Conversations with History: Institute of International Studies, UC Berkeley
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This interview is part of the Institute's "Conversations with History" series, and uses Internet technology to share with the public Berkeley's distinction as a global forum for ideas.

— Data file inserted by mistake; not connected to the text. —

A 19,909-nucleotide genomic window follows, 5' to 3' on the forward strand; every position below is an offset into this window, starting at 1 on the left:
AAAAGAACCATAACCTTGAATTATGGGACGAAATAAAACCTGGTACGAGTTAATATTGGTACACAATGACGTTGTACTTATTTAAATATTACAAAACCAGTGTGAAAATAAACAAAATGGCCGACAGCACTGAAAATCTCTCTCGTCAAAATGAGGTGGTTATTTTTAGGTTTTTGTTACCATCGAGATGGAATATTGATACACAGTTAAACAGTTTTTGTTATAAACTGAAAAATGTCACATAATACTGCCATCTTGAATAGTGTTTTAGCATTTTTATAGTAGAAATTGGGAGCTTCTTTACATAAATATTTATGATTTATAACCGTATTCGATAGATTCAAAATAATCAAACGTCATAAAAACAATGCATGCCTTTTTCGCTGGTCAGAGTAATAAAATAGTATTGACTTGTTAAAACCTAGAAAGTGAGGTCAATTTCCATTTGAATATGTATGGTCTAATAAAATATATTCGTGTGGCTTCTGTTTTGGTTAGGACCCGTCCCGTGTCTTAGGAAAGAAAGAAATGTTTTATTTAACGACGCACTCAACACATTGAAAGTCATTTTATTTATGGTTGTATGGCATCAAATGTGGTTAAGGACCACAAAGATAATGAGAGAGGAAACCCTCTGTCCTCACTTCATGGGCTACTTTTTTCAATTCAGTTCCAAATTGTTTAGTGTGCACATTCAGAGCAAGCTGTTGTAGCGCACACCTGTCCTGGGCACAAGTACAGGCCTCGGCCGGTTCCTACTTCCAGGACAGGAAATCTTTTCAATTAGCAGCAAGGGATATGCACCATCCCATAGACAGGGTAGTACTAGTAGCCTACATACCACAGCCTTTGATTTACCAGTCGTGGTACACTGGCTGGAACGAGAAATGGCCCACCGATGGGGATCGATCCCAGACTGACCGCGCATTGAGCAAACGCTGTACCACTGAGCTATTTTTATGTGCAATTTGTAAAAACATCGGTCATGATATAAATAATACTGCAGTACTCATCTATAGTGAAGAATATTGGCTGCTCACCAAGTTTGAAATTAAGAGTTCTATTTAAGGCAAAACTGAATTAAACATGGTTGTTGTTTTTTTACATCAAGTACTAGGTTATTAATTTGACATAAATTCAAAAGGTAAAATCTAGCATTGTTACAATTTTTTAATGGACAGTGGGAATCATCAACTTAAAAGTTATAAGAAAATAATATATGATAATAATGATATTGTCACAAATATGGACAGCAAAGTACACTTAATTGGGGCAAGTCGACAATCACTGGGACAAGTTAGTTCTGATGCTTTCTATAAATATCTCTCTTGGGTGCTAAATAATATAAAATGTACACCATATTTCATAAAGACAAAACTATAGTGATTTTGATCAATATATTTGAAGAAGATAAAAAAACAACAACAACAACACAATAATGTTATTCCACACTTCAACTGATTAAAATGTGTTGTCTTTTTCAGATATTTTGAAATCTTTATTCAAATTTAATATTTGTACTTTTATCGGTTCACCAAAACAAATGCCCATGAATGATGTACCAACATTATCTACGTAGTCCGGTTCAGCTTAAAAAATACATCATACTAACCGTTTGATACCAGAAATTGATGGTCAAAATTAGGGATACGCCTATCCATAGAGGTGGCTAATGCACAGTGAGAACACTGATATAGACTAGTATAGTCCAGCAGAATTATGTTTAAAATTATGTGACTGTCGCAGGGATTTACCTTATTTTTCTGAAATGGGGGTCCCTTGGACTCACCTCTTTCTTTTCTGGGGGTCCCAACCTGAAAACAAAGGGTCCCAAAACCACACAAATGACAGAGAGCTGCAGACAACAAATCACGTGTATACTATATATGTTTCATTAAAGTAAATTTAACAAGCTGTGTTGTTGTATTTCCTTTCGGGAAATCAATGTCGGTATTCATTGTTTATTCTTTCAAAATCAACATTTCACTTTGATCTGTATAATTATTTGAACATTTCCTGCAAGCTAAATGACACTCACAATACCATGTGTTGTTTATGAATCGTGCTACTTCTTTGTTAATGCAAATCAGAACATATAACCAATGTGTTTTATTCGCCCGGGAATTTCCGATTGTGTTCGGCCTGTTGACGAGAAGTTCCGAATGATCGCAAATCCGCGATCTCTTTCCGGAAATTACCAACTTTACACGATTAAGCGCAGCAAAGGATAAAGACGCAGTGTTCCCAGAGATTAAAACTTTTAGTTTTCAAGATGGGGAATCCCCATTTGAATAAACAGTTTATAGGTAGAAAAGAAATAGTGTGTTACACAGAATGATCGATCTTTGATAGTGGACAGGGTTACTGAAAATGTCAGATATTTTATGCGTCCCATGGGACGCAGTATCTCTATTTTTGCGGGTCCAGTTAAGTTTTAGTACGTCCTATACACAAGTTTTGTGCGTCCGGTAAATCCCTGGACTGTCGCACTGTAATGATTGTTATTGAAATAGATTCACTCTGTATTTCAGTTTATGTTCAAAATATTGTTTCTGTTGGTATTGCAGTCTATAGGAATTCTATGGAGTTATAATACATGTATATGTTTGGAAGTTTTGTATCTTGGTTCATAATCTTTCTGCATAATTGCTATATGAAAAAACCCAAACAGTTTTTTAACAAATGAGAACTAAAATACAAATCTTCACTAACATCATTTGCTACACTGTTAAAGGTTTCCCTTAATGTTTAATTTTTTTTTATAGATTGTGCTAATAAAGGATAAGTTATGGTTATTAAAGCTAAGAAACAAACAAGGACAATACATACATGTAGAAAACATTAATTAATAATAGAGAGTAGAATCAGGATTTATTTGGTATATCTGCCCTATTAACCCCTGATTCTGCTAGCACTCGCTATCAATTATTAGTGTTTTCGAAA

Welcome to a Conversation with History. I'm Harry Kreisler of the Institute of International Studies. Our distinguished guest today is Natan Sharansky, who is Minster of Jerusalem and Diaspora Affairs in the Israeli government. He is head of Yisrael b'Aliyah political party. During the Cold War, Mr. Sharansky worked with Andre Sakharov, and was one of the most prominent Jewish dissidents in the Soviet Union. He was a founding member and spokesman of the Helsinki Monitoring Group, reporting on Soviet compliance with international agreements. His courageous fight for freedom during nine years of imprisonment by the Soviet police state was a milestone in the global struggle for human rights. This struggle, in turn, played an important role in contributing to the demise of the Soviet Union and the end of the Cold War and laying the foundation for the enhanced prominence of human rights and global affairs. Mr. Sharansky's remarkable memoir of one man's triumph over a police state is called Fear No Evil. He was awarded the Congressional Gold Medal by the United States Congress.
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